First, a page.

Checkout charity is big business for nonprofits. That was the headline in The Tampa Bay Times on December 13, 2017. Corporate America has learned that one of the best ways to reach a customer’s heart, not only to get their money but also their repeat business, is to get them to contribute to some need somewhere in the world.
Many people will donate a dollar out of guilt or because they have a benevolent heart, but the indisputable results are impossible to ignore. According to an organization called Cause Marketing Forum, which helps charities and companies with fundraising partnerships, in 2012, 63 checkout campaigns raised at least $1 million. Together, they raised over $358.4 million — more than a dollar for every American.
According to the article, “Mass merchandise and big box stores (Walmart, Costco Wholesale, Kmart, JCPenney) raised the most money, followed by online retailers (eBay and Apple), supermarkets (Safeway, Publix) and restaurants (McDonald’s, Chili’s, Wendy’s).” 1
In one example, “Penney’s asked customers to round up their purchase to the next buck and raised $10.4 million in six months.” 2
Should we be giving our money to all these organizations?
In many cases, church members are donating at Starbucks for breakfast, Chili’s for lunch and Penney’s or Kohl’s when they shop in the afternoon or evening. By the time they get to church on the weekend one of several things are likely to happen: 1) They believe they’ve already given sufficiently and sacrificially, 2) They don’t have any money left or 3) They’ve developed giving fatigue. So, when the pastor or someone else challenges people to give to the Lord’s work, they are tempted to shrug their shoulders and not give anything.
What should we do?
First, every pastor and church should encourage people to set up online giving. That way God always comes first (Proverbs 3:9-10). The majority of our giving should be on purpose, not on impulse. Emotional or impulse giving (i.e., responding to a request at a cash register or to a felt need) should be the exception, not the rule. Giving online enables us to give strategically, not randomly. We can always give to other causes when we feel led, but this way we won’t neglect Christ and His Church (Matthew 16:18).
Second, every one of us should evaluate where we are giving our money and what it’s being used for. Jesus said, “I tell you, use worldly wealth to gain friends for yourselves, so that when it is gone, you will be welcomed into eternal dwellings" (Luke 16:9).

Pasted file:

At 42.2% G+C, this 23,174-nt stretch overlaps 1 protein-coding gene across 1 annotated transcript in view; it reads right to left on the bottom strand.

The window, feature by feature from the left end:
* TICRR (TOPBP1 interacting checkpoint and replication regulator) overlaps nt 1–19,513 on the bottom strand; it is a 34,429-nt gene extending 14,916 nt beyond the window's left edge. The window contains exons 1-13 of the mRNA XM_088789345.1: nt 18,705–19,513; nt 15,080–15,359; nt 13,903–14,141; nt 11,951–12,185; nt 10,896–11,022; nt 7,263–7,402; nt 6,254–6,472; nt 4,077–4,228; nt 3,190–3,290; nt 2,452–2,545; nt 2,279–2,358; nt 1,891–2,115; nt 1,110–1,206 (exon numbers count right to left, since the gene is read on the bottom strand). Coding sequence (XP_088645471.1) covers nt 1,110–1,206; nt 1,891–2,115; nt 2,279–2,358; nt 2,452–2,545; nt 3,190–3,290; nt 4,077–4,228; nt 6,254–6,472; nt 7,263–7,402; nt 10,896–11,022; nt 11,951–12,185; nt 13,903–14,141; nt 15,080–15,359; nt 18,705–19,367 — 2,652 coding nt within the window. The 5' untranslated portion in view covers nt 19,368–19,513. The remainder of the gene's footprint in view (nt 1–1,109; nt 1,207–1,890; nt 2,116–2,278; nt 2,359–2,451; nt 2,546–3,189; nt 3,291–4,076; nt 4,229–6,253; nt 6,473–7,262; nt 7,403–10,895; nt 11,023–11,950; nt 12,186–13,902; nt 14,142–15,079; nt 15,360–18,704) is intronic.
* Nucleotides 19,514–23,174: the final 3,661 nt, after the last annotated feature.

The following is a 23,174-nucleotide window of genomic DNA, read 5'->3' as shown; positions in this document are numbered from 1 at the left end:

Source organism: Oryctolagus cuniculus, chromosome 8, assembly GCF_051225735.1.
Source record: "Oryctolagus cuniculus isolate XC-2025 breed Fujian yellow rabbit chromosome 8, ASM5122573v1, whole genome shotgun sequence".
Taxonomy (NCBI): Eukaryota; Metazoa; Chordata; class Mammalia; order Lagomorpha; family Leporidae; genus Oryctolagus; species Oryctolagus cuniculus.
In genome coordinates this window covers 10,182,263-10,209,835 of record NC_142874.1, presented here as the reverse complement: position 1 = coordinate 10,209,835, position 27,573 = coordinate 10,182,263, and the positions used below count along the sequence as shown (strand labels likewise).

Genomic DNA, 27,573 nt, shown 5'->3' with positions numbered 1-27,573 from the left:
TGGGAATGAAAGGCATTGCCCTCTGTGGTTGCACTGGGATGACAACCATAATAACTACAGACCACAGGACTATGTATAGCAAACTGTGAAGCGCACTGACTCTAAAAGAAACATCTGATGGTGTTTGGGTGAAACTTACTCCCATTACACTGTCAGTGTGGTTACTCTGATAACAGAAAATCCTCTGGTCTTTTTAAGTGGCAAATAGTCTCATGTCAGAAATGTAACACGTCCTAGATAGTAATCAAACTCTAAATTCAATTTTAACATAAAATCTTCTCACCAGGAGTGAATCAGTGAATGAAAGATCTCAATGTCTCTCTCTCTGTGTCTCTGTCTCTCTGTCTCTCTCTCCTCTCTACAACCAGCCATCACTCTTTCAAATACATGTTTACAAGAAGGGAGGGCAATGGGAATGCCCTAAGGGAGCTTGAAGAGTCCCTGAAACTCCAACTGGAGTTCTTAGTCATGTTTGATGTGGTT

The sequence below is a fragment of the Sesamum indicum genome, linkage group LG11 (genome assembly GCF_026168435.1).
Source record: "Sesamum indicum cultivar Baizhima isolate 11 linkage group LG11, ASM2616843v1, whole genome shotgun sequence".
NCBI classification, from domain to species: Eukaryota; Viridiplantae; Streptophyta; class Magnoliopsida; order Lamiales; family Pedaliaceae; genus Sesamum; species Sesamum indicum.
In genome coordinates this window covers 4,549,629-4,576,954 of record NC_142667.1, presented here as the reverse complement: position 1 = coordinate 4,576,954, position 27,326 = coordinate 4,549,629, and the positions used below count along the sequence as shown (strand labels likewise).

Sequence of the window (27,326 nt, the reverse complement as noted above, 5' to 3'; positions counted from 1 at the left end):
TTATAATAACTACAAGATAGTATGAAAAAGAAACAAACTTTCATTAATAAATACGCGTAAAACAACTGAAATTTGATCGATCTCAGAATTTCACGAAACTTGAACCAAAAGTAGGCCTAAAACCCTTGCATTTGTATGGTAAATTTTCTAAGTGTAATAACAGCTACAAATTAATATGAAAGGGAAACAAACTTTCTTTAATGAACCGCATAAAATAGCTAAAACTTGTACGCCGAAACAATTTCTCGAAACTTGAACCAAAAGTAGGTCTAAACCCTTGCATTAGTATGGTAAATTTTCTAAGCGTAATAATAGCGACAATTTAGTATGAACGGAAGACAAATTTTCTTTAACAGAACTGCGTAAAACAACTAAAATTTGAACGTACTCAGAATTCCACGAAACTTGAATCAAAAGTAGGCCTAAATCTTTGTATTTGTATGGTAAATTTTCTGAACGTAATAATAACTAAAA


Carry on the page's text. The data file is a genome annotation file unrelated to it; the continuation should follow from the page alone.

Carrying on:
Christian financial expert, Randy Alcorn said: “Many early American philanthropists sought to further Christian causes. Today, the most prominent philanthropists don’t embrace a Christian worldview. The Rockefeller Foundation states as its purpose, ‘To promote the well-being of mankind throughout the world.’ For Christians, this statement doesn’t go far enough. The command to ‘love your neighbor’ is inseparable from the command to ‘love the Lord your God’ (Matthew 22:37-38). Any philosophy of distributing wealth that fails to account for God’s glory and His redemptive purposes for men falls short of the mark.
A secular organization can do good and relieve physical suffering, but humanity’s deepest need is for a Savior.
‘Should Christians support secular organizations?’ As good as they may be, art museums, art galleries, and public broadcasting as close to God’s heart as evangelism, church planting, and helping the poor in Christ’s name? Many Christians support secular universities, often their alma maters that promote disbelief in a Creator as the only rational worldview. Others support ‘Christian’ colleges that no longer believe the Scriptures. If God wants you to give His money to a school, shouldn’t it be a school that believes, loves, and obeys Him? How much of God’s money today is going to schools that oppose rather than support biblical causes? What does God think of the fact that money managed by His children is funding not only non-Christian but anti-Christian causes?” 3
The article in The Tampa Bay Times continued, “Checkout charity, as it’s sometimes called, has become big business for nonprofits and retailers. Charities love it because it raises money from the masses at little cost. Companies love it because it makes them look caring and generous, even if it comes on the backs of customers.” 4
Randy Alcorn concludes, “For every secular organization, there’s a Christian organization doing the same work, but with an eternal perspective. When there’s a choice, why not support organizations characterized by prayer, biblical standards, and the supernatural work of God’s Spirit?
Can we love our neighbor without sharing our most precious possession with him? A secular organization can do good and relieve physical suffering, but humanity’s deepest need is for a Savior. Those who don’t offer Jesus Christ don’t offer what people most desperately need.” 5
The local church is the greatest institution on the face of the earth for life change. If you’re part of a church where the Bible is being preached and lives are being changed every week, you should support it faithfully and wholeheartedly with everything you’ve got. Besides, the church was God’s idea.
Paul said, “Christ loved the church and gave Himself up for her” (Ephesians 5:25).
We should, too!
© 2017. Barry L. Cameron
3 Alcorn, Randy C. Money, Possessions, and Eternity. Tyndale House Publishers, 2003. Pgs. 243-244.
5 Alcorn, Randy C. Money, Possessions, and Eternity. Tyndale House Publishers, 2003. Pgs. 243-244.
Barry L. Cameron has been the Senior Pastor of Crossroads since 1992 when the church was averaging 188 in morning worship. Pastor Cameron and his wife, Janis, have three children and two grandsons. He’s the author of the bestseller: The ABCs of Financial Freedom, Contagious Generosity, and The Financial Freedom Workbook. The Cameron family has been completely debt free since November 2001.